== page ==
TWIN FALLS — Kelsey Osborne waved a sign outside the Twin Falls County Courthouse: “Illegal does not equal injury.”
She was joined by 10 others including Serra Frank, founding director of Moms for Marijuana International, who held a sign that said, “Parents beware CPS is corrupted.”
Osborne, 23, pleaded not guilty Tuesday in Twin Falls County Magistrate Court on a misdemeanor count of injury to a child. She was charged after she gave her daughter butter infused with marijuana to treat the girl’s seizure-like symptoms. A jury trial is set for Feb. 8.
Osborne’s case has reignited debates in Idaho over the use of medical marijuana oil to treat children suffering from severe epilepsy and other conditions. And Osborne is raising concerns about what she perceives to be dangerous pharmaceuticals and her choice as a parent to give whatever care she deems necessary to her child.
No one at the courthouse appeared to be rallying in support of the charge against Osborne.
Pro-medical marijuana supporters like Frank say Osborne’s story shows the failure of marijuana prohibition in Idaho.
In 2015, a bill reached Gov. C.L. “Butch” Otter’s desk that would have created a legal defense for possession of cannabidiol oil, or CBD oil, a non-psychoactive marijuana extract, if a person had it to treat either theirs or their child’s severe seizure disorder. Otter vetoed the bill and issued an executive order allowing up to 25 children with persistent seizures to have access to an experimental, non-psychoactive drug derived from marijuana.
Osborne said her daughter Madyson’s behavior has become progressively worse since she was 18 months old. She had a particularly bad night Oct. 4 after several weeks of going on and off Risperidone, an antipsychotic medication. The next morning, Madyson was having febrile seizures, vomiting and acting out in a way she never had.
Osborne said she contacted Madyson’s doctor at 10:30 a.m. but was told they couldn’t get an appointment until 1 p.m.
To calm Madyson, Osborne made her a smoothie with marijuana butter. The mother said her daughter’s seizure-like symptoms stopped about 30 minutes later, and Madyson took a nap.
The doctor called the Department of Health and Welfare when the girl tested positive for marijuana at the appointment. The state took Madyson and her son, Ryker, from her home and placed them with her ex-husband in Jerome, leaving her with supervised visitation rights.
“It was the medicine that caused it, the Risperidone,” Osborne said outside the courthouse after pleading not guilty. “It caused the seizures and hallucinations. I don’t believe there is any way possible that I could have injured my daughter. Them putting her on Risperidone did more harm than the cannabis ever did.”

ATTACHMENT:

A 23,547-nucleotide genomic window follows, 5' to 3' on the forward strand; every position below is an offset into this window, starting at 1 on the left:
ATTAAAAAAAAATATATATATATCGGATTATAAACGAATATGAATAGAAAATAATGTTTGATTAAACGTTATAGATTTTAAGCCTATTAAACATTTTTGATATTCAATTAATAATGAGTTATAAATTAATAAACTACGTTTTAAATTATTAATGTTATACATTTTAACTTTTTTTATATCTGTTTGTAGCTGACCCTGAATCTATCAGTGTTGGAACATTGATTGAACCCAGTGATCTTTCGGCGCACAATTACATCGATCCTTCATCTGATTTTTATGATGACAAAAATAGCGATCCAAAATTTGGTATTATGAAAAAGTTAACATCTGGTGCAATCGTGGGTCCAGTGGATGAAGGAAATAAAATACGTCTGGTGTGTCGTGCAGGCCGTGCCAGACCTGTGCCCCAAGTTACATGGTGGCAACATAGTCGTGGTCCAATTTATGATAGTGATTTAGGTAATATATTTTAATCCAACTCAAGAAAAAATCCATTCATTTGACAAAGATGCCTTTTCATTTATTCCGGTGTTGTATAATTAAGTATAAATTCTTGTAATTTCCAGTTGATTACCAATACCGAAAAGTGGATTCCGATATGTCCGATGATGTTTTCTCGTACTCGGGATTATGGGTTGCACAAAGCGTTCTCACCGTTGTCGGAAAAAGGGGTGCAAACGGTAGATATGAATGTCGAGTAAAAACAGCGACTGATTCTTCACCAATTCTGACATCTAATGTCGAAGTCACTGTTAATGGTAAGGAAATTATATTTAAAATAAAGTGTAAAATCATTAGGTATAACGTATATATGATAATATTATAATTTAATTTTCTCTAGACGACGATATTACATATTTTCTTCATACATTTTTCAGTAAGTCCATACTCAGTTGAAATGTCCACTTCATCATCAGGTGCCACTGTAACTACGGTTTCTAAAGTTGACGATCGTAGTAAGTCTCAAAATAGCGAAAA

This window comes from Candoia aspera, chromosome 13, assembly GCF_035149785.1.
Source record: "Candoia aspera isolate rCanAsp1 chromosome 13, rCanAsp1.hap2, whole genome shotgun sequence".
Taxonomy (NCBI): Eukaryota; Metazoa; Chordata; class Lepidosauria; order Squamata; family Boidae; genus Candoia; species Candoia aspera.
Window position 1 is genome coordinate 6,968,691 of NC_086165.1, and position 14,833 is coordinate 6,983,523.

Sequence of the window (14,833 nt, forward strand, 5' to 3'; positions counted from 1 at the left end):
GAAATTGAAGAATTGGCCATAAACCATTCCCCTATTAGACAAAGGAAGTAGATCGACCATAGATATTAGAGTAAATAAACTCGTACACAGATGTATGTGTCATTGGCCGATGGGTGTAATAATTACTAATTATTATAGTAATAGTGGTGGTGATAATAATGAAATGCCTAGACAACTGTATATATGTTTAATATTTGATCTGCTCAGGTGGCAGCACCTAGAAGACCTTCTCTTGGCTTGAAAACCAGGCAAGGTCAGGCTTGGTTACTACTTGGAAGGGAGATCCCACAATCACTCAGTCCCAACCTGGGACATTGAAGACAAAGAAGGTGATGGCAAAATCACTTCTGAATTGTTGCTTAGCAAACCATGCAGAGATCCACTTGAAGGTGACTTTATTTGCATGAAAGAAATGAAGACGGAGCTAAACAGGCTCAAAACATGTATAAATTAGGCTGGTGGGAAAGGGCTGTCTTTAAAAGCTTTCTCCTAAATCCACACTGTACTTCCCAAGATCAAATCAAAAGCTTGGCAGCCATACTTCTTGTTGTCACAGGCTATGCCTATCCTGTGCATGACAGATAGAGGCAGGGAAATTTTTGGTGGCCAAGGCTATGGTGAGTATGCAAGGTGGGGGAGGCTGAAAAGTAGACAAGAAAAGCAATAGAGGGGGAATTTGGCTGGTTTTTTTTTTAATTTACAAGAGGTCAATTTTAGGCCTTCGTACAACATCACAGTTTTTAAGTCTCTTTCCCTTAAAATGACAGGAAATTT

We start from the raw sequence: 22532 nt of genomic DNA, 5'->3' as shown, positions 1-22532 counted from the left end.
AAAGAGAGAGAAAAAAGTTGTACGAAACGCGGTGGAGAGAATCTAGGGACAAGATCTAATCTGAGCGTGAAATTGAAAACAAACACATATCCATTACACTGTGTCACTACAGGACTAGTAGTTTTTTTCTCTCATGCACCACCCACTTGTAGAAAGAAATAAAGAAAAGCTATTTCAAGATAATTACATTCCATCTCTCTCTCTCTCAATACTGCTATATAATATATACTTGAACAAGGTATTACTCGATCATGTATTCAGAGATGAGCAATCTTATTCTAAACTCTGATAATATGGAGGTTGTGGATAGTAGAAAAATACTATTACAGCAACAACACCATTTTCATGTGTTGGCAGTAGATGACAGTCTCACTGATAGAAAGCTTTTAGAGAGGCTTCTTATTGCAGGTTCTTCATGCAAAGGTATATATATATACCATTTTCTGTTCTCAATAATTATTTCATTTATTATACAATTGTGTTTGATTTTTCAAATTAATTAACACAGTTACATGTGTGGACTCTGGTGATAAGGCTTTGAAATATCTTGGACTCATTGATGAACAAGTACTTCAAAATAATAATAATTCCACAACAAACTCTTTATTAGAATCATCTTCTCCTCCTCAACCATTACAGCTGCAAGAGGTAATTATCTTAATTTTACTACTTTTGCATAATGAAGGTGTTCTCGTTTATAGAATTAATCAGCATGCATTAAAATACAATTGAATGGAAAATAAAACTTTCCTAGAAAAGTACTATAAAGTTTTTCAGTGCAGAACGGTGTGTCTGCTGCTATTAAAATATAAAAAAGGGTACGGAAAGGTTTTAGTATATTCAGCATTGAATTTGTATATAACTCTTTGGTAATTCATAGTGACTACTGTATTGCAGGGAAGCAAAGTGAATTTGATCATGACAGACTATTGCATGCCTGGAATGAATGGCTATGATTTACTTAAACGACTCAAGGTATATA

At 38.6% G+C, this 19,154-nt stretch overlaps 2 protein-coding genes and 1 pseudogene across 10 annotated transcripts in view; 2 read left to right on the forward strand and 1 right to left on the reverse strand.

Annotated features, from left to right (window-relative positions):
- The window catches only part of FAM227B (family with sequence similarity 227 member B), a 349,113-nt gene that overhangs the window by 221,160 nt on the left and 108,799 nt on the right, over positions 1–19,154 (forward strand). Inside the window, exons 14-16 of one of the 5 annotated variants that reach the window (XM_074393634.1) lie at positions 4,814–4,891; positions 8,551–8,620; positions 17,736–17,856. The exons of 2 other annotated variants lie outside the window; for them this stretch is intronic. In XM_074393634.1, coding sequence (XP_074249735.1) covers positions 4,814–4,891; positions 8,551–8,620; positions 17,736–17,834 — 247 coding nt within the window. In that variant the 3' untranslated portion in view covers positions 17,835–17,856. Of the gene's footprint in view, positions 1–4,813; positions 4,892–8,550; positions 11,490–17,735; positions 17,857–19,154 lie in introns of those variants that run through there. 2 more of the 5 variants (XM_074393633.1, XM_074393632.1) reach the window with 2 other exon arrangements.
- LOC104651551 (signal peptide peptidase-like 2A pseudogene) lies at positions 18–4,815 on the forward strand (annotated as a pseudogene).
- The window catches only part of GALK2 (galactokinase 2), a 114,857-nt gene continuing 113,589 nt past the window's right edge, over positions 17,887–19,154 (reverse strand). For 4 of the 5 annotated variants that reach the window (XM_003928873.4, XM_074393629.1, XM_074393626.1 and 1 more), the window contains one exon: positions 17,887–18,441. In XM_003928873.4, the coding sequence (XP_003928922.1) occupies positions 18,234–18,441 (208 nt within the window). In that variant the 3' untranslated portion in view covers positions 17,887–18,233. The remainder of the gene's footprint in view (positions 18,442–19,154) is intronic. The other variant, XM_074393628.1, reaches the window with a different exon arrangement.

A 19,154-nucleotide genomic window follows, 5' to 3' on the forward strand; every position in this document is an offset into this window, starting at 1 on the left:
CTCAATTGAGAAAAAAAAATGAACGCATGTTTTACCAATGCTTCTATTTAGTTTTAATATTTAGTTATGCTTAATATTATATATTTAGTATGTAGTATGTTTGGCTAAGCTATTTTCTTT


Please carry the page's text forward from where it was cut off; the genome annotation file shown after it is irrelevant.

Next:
When Caitlin Heiner heard of Osborne’s case, she decided show up at the courthouse for support. The mother of three didn’t know Osborne, but she could relate to her story.
Heiner’s daughter Scarlett, 3, has severe disabilities and special needs.
“I think cannabis oil and medical marijuana would be especially beneficial for her,” Heiner said.
Scarlett is blind, has a feeding tube and uses a wheelchair. She was diagnosed with cerebral palsy and diabetes insipidus, a rare disorder that causes an imbalance of water in the body, among others that affect her thyroid and brain.
“She bites and tears her arm,” Heiner said. “And punches herself in the head.”
Heiner said Scarlett takes 10 medications daily, including injections.
“I’ve never been anti-establishment or pro-drug,” she said. “I never even smoked marijuana before, but something needs to change. I never realized how big of a problem this is until I had a special-needs kid.”
For others, Osborne’s case has parallels to debates over Idaho’s faith-healing law.
In October, a 10-member legislative panel chose not to submit a recommendation to the Idaho Legislature about changing the law, which allows families to cite religious reasons if they opt not to seek medical treatment for their sick children. Under the law that protects them for prosecution if the child suffers or even dies.
Advocates for the law say it protects religious freedoms and parental rights.
Frank, who was friends with Osborne before she was charged, said Osborne turned to her for help, knowing her mission with Moms for Marijuana International.
“I am a family advocate,” Frank said. “I help them and teach them how to fight the system by learning your rights.”
Frank said the grassroots group, “Raises awareness, promotes education and creates discussion about the Cannabis plant.”
In January, Frank was cited with possession of marijuana and possession of paraphernalia when she tried to smoke on the steps of the Capitol in downtown Boise. She planned to smoke a joint at the Capitol at 4:20 p.m. on New Year’s Day as an act of civil disobedience. Frank has interstitial cystitis, a painful bladder condition, and said marijuana helps her cope with the pain better than any medication prescribed to her.
Frank was stopped before she could light up, but she said she plans to do again as a way to bring awareness to the need to legalize medical marijuana.
Kay Bain, 20, from Twin Falls, heard about Osborne’s case in the news and saw the call to protest Tuesday on Facebook. Bain supports the mother for what she did because she believes marijuana should be legal.
Bain held a sign that said, “Free the Leaf,” along with others protesting near Shoshone Street and Fourth Avenue North in downtown Twin Falls.
“I’m just here as an individual in solidarity with the Osborne family,” Bain said. “It’s just sad that a woman who only wants the best for her child had her taken away. If a mother has her children taken away, and she’s treating them better than mainstream medicine, what does that say about our system?”